It makes perfect sense that the Chinese leader, Xi Jinping, wants to see his country play a greater international role. China, with its model of central economic and political direction, enjoys a growing economy, substantial military strength and stable leadership. But that should not give it license to unilaterally reorder the Indo-Pacific region to its advantage. A focused and forward-looking American president would counter such moves. President Donald Trump, blinded by Xi’s flattery, just cedes more power to Beijing.

Xi has the advantage of knowing where he wants to lead his country. Trump vacillates between declaring economic war on China and wanting to be Xi’s friend.

Trump lavished praise on Xi while in Beijing in November, and declared that he did not blame China for the out-of-balance trade relationship. Weeks later, at the World Economic Forum in Davos, Switzerland, he seemed to forecast a trade war, saying, “The United States will no longer turn a blind eye to unfair economic practices, including massive intellectual property theft, industrial subsidies and pervasive state-led economic planning.” Last month, he put tariffs on solar panels, which will hurt Chinese businesses but is unlikely to make American companies more competitive.

It was alarming to watch Trump quickly cede diplomatic ground to China. He withdrew from the 12-nation Trans-Pacific Partnership and the Paris climate agreement, questioned the North American Free Trade Agreement and rejected the Iran nuclear deal, alienating allies.

Meanwhile, China is exercising influence in others ways, like creating an Asian infrastructure bank and building artificial islands in the South China Sea for military bases. It has eclipsed the United States as the leading trading partner for Chile, Argentina, Brazil and Peru.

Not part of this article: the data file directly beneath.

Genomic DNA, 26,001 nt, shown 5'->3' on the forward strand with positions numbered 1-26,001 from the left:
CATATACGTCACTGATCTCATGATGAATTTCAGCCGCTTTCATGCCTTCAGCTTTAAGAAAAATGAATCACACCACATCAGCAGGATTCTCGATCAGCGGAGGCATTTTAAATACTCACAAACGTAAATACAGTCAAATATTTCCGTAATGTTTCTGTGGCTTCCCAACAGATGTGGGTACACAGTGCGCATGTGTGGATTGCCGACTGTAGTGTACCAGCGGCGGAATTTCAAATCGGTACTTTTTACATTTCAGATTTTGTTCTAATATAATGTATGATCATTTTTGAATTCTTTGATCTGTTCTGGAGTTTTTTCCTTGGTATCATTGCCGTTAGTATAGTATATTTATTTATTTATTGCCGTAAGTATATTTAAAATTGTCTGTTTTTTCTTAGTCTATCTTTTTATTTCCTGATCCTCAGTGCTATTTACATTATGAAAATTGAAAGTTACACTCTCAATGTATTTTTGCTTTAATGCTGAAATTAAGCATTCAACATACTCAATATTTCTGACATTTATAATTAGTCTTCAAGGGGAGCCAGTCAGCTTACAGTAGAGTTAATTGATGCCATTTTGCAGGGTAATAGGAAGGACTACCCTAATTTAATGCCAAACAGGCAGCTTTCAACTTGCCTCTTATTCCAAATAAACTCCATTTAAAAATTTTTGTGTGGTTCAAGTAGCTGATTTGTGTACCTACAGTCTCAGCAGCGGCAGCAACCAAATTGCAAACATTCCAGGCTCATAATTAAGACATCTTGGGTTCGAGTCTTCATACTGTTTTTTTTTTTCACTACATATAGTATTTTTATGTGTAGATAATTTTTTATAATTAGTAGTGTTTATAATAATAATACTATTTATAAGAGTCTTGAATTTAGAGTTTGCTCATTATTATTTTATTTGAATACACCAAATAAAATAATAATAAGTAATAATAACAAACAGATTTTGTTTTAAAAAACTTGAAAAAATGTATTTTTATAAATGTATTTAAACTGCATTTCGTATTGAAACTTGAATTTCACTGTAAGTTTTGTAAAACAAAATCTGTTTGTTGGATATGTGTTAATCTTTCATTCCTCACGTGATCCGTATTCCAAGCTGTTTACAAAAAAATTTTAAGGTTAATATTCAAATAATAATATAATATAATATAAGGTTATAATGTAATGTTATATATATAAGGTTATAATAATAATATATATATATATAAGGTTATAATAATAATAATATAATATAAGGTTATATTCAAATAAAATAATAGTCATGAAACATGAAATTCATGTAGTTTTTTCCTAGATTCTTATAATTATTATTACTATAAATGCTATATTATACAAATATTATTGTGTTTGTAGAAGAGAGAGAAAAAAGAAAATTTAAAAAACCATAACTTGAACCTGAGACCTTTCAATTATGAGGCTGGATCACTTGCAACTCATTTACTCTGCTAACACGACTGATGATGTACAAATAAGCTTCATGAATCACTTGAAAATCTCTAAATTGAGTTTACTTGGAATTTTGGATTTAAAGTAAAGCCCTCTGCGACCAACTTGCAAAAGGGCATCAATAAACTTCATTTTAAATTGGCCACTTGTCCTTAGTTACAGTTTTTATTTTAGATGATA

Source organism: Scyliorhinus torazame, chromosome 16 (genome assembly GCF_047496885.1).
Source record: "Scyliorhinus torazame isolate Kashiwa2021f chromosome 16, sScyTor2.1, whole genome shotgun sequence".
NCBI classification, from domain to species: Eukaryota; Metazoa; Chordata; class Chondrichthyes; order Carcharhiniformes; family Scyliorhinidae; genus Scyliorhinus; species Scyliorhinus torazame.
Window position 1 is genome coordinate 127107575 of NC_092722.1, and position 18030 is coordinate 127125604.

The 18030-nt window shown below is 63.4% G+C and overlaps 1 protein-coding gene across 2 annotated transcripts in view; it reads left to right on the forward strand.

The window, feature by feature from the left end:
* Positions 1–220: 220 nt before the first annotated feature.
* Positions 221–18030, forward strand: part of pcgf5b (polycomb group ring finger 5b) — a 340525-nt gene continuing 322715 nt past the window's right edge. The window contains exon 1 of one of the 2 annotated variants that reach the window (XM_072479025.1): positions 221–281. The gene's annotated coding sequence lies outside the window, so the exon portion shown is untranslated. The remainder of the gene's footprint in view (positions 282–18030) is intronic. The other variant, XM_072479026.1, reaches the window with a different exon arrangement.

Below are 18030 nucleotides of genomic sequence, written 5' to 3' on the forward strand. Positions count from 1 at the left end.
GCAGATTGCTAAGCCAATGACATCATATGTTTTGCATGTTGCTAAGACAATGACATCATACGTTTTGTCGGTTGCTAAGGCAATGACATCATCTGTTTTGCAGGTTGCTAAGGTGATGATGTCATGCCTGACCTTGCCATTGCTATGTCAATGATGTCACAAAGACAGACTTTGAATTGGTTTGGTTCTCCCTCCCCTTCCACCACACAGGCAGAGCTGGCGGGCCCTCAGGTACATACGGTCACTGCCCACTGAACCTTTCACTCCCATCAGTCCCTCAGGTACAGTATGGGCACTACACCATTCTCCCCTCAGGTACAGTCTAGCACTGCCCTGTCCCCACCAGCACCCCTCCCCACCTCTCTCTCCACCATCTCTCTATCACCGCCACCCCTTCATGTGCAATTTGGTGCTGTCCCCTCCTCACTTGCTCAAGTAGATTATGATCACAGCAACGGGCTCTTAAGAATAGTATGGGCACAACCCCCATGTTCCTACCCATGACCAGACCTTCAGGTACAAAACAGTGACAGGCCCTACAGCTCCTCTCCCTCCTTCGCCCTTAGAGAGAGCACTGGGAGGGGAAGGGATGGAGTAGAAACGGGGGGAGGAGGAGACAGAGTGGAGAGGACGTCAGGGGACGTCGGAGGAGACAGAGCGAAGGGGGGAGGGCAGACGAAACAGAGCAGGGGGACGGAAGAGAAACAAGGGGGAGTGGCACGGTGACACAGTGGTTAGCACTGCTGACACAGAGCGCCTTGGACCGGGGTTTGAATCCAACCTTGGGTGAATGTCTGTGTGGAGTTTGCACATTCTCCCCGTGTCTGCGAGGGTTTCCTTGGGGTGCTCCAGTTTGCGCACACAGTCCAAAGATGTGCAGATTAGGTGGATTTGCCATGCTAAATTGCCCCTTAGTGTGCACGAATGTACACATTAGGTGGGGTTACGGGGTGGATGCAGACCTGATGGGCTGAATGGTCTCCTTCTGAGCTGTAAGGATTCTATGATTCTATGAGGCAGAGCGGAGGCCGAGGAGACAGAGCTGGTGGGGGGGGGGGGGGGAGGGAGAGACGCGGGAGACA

China’s biggest play could be a plan to spend more than $1 trillion on roads, power plants and other projects across the globe to expand markets and political influence. Despite concerns that this “One Belt, One Road” initiative could burden participating countries with debt, many countries are already involved or intend to become involved. By contrast, Trump is cutting America’s modest foreign aid budget.

Beijing even took aim at democracy, saying via a state newspaper that while the American system is supposed to be politically superior, the recent federal government shutdown showed it was rived by chaos and “chronic flaws."

It may have a point. In the past year, public faith in America’s major institutions collapsed, according to a survey by the Edelman communications firm. Whereas in China, faith in the government jumped 8 points, to 84 percent, in the United States it fell 14 points, to 33 percent, the steepest decline ever among Americans and the biggest decline of all 28 countries polled. That’s a warning for democracies to resolve their internal conflicts, though, not an argument for authoritarian rule.

To an extent, Trump is pushing back. American ships have stepped up patrols in the South China Sea to assert freedom of navigation. The White House persuaded China to support tighter sanctions on North Korea.

So far, though, it’s not clear that Trump has a strategy to manage these policy strands effectively. Most Asian countries want the United States to lead both in cooperating with and counterbalancing Beijing, and no one wants to have to choose between the two behemoths. The Chinese-American relationship has become more competitive and fraught, and will remain so. It will be up to both powers to prevent competition from sliding into confrontation.